Wearable tech set to tackle sports head injuries

Wearable tech set to tackle sports head injuries

Wearable tech set to tackle sports head injuries

Start-up HIT, has developed wearable technology which measures and tracks head impact force in sport and recreational activities in order to aid research and support informed decisions on the risk of brain injury.

Based at the Edinburgh Business School (EBS) Incubator within Heriot-Watt University, HIT was set up two years ago as a university project by founder Euan Bowen.

Featuring a unique impact sensor, wearable across multiple sporting and activity applications, the device clips onto any helmet or halo headband, detecting G-Force and recording impact via a companion app. Utilising a traffic light system, the app records data and acts as an early warning notification for the user regarding the level of impact force recorded and highlights the caution required in continued exercise.

Bowen, an avid rugby player, said that he was inspired to develop the technology, named HIT Impact, after a close friend and teammate was injured. With brain injuries rarely reported, Bowen spotted a gap in the market for sportspeople to track brain health.

The sensor is accompanied by an app which has a 150m range and is capable of recording for multiple devices. It also features a ‘Team Play’ recording function for sports like football and rugby.

During the pandemic, HIT has catalysed future plans for product development, and has subsequently launched its first Kickstarter campaign to enable the company to move into production within the next two months.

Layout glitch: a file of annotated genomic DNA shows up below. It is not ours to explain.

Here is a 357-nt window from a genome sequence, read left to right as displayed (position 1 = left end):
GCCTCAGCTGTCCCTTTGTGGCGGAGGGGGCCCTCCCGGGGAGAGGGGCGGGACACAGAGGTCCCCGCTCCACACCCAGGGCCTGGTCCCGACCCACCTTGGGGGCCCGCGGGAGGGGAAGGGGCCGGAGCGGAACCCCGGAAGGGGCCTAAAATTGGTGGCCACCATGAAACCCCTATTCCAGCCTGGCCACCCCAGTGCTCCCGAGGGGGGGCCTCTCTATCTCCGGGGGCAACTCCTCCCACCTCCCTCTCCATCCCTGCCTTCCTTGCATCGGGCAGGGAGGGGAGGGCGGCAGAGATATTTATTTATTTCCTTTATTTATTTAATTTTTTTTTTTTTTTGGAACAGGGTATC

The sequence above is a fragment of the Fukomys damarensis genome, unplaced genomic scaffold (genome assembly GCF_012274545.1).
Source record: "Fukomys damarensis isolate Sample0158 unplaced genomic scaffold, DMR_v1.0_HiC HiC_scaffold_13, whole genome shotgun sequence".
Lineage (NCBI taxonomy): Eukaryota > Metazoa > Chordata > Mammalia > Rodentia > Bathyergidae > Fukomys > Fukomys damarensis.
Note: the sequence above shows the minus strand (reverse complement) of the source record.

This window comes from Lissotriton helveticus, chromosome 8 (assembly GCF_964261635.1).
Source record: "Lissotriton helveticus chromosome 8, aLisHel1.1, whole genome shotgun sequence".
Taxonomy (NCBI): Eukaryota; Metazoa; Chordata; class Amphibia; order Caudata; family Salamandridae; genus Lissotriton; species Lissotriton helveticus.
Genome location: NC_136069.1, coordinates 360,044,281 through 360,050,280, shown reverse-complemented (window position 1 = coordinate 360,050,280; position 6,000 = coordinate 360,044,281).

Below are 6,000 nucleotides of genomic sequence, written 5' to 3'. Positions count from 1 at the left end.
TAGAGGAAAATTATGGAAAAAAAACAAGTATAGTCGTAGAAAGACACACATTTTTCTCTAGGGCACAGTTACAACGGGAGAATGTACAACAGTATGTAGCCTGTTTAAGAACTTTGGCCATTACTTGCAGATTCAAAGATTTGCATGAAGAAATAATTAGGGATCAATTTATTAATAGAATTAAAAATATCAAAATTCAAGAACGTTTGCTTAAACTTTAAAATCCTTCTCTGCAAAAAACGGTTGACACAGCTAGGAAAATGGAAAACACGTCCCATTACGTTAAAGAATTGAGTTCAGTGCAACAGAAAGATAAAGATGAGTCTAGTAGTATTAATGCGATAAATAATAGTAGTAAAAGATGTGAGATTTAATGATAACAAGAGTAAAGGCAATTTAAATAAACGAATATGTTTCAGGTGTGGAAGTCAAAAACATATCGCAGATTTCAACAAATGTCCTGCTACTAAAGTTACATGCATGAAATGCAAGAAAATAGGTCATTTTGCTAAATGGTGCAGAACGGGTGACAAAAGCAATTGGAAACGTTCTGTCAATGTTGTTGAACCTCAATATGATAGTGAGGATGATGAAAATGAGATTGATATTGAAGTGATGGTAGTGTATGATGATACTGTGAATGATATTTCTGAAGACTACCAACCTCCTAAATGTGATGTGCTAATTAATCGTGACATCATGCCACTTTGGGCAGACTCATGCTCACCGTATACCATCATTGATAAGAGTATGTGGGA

“HIT Impact uses technology to monitor and identify user impact levels throughout a game in real time. It works by creating a baseline level of force incurred by the user and tracking any impact throughout their playing time,” explained Bowen. “Once the baseline is met, the user is then removed from play to prevent further impacts. They can then be assessed using current concussion guidelines to deem their fitness to return to play. By tracking these impacts, we can collect data anonymously and build a data bank of situational head impact data to aid further research and understanding of traumatic brain injuries.

“High impact sports are focusing increasingly on concussion mitigation with the Field (Football’s Influence on Lifelong Health and Dementia Risk) study recently finding that former professionals are three and a half times more likely to die of dementia than the general population.”

Kallum Russell, Manager of the EBS Incubator added, “HIT Impact is a much-needed technology to track and support the current efforts to increase sports safety at a time when governing bodies across high impact sports are increasingly focused on minimising head trauma.